Fine carpets have been produced in Kashmir and the Punjab for centuries. About 1950 the Pakistanis seized on the Bokahra design and Lahore and the surrounding area now have a huge output of medium-quality Bokahra rugs. The easiest way to recognize them is that they are woven on cotton warps, unlike the Tukromans which, without exception, have woolen warps. The Pakistani modern Bokahra rugs are more affordable than the Turkoman Bokahra and are produced in variety of vibrant colors with beautiful sheen. There are different qualities in Pakistan Bokhara and the finest come with 242 knots per square inch.
There are many Beluch tribes weaving rugs over a wide area of Persia and Afghanistan, from Serakhs in the north to Zahedan in the south and Ferdaus in the west to Gormach in the east. There are also many more tribes in this area which weave rugs in Beluch style and whose output is always classed as Beluch in the carpet trade. Note that Beluch rugs do not come from Beluchistan. The tree motif is very important in filling the ground in the typical prayer design made in many parts of Beluch area, but most especially by the Afghan Beluchis, whose rugs are usually called Heart Beluch, for no better reason that that traders are totally ignorant about their true origin. The exceptionally fine weave brings out the delicate details of the design with unusual clarity. Note the two additional tree motifs in the spandrels beside the prayer mihrab. The spandrels in Beluch prayer rugs are often occupied by the so-called ‘hand of Fatima’; several theories have been offered to explain this feature. The most likely one is that the five fingers serve as reminder to the believer of the five cardinal principles of Islam; faith, prayer, pilgrimage, fasting and charity. Another noteworthy feature is the broad kilim ‘skirt’ at both ends; in old goods such kilims were one of the glories of the overall composition, but they are very rare in modern rugs.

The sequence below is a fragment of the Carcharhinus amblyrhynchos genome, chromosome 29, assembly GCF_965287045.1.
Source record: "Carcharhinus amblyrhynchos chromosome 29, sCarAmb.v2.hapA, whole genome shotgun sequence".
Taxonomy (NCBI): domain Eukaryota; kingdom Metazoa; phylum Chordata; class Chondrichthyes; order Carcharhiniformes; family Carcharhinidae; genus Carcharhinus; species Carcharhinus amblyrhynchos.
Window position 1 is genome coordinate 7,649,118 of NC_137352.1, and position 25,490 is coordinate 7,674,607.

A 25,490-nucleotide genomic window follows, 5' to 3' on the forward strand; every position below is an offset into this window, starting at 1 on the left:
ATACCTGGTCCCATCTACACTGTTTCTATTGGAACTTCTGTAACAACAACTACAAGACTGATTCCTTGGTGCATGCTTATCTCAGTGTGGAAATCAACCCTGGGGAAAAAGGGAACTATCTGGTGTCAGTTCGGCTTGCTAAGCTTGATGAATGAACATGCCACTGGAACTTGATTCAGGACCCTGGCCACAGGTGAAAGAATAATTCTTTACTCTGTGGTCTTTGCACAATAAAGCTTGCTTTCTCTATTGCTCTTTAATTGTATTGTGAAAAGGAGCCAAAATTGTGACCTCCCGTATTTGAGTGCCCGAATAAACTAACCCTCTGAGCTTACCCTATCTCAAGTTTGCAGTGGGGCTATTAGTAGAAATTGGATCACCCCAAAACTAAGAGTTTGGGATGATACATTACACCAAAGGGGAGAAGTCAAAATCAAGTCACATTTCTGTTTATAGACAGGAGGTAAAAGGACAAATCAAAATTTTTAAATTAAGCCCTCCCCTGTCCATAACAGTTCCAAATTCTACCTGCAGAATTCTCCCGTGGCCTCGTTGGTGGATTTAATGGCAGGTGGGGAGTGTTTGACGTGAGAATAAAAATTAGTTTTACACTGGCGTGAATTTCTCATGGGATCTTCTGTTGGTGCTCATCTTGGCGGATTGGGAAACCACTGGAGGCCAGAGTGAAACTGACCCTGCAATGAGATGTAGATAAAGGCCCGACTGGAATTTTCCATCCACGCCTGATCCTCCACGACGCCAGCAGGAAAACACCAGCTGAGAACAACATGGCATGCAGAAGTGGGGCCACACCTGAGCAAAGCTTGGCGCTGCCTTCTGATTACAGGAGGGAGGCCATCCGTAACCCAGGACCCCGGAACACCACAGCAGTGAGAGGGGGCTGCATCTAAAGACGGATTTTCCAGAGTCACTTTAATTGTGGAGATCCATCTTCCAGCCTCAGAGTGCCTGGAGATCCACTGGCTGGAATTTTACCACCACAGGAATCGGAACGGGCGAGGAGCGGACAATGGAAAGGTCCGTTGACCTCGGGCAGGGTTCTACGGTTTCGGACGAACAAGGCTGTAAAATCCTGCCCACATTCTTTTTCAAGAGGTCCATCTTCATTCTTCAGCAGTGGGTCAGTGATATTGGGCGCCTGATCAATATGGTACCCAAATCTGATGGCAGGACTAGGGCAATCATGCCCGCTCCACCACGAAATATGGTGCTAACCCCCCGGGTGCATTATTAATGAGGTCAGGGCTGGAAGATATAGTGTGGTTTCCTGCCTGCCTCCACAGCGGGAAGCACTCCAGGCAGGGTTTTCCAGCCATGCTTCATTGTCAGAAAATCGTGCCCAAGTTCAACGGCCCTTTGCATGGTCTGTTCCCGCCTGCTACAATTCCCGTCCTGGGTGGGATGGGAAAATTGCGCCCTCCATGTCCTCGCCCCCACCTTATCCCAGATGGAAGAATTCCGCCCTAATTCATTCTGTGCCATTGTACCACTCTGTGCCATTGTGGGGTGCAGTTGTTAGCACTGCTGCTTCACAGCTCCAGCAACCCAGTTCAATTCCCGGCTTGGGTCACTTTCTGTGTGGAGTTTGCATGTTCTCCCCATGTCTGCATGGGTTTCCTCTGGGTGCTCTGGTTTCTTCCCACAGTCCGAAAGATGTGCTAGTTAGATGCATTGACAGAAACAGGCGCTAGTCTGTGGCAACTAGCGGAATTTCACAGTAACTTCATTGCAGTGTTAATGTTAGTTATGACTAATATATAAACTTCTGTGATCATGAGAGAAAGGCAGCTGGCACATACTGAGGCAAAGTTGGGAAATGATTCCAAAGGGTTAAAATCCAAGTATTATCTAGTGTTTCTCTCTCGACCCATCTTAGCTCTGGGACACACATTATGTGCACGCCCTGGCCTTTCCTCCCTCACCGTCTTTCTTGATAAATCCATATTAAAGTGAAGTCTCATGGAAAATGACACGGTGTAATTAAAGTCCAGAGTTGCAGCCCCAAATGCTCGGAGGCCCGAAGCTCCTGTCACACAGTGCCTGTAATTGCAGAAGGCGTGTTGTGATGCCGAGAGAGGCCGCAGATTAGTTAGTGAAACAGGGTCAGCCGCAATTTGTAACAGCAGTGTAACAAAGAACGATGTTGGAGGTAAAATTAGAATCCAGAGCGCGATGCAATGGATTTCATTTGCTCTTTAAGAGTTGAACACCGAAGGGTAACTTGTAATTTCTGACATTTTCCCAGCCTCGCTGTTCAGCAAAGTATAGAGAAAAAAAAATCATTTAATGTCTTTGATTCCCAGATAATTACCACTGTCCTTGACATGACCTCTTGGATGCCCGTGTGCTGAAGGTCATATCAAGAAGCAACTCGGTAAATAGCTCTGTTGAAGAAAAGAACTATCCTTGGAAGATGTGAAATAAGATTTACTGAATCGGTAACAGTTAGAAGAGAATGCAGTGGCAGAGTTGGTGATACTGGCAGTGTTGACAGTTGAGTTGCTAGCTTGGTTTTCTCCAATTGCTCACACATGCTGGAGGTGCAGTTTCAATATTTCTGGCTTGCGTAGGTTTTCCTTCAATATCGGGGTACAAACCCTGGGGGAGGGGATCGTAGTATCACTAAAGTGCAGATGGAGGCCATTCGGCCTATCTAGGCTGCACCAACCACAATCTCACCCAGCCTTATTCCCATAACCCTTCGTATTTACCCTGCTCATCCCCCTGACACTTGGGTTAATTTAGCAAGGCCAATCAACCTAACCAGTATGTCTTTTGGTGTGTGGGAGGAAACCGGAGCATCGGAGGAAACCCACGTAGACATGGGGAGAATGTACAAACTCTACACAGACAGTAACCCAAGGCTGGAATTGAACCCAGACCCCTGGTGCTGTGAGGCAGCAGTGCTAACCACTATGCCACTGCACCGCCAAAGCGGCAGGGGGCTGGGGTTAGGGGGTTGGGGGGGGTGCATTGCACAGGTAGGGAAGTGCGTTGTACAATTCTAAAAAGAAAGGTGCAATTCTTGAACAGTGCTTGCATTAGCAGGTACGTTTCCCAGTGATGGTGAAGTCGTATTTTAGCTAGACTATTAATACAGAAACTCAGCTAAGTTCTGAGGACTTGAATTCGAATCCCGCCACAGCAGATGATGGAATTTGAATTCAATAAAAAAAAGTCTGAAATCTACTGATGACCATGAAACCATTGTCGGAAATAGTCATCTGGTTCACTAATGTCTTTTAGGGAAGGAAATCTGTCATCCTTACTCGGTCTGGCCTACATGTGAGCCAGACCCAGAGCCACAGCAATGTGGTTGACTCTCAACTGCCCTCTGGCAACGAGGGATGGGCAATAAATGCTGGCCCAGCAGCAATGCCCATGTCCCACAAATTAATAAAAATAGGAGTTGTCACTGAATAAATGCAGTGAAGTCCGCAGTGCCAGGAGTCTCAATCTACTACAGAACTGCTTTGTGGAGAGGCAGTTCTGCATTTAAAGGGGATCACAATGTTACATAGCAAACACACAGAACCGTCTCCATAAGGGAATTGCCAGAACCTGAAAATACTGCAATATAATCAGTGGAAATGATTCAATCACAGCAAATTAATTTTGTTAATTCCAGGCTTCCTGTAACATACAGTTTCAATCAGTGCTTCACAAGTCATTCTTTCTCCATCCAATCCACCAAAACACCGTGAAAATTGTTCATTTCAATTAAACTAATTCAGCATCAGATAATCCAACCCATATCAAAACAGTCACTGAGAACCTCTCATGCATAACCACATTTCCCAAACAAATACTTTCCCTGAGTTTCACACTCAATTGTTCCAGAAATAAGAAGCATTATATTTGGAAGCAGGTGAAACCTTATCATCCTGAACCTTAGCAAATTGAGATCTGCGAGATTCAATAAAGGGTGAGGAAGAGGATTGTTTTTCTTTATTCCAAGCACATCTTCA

The evolution of the Bakhtiari panel design from eighteenth-century garden carpets. These rugs are made by Armenians, Kurds, Lurs and other settled tribes in the province of Chahar Mahal va Bakhtiara, south-west Isfahan. They are not made by the nomadic Bakhtiari tribe, who live further west and have no significant carpet production. Within these ‘garden’ trees are quite naturalistic and easily recognized. The motifs are reduced to an indeterminate stylization of tree or bush forms.
The antique Turkish prayer-design style, with bold open designs and elaborate borders, has been woven in Kahimir for at least fifty years, perhaps more. There are certain features which enable one to distinguish a Kashmir rug in a Turkish design from modern Turkish piece, even when both are copies of an antique original. The Turkish village rug is recognizable by its woolen warps (Kashmir invariably uses cotton), but this is not a universally reliable guide since manufactured Turkish goods often use cotton warps.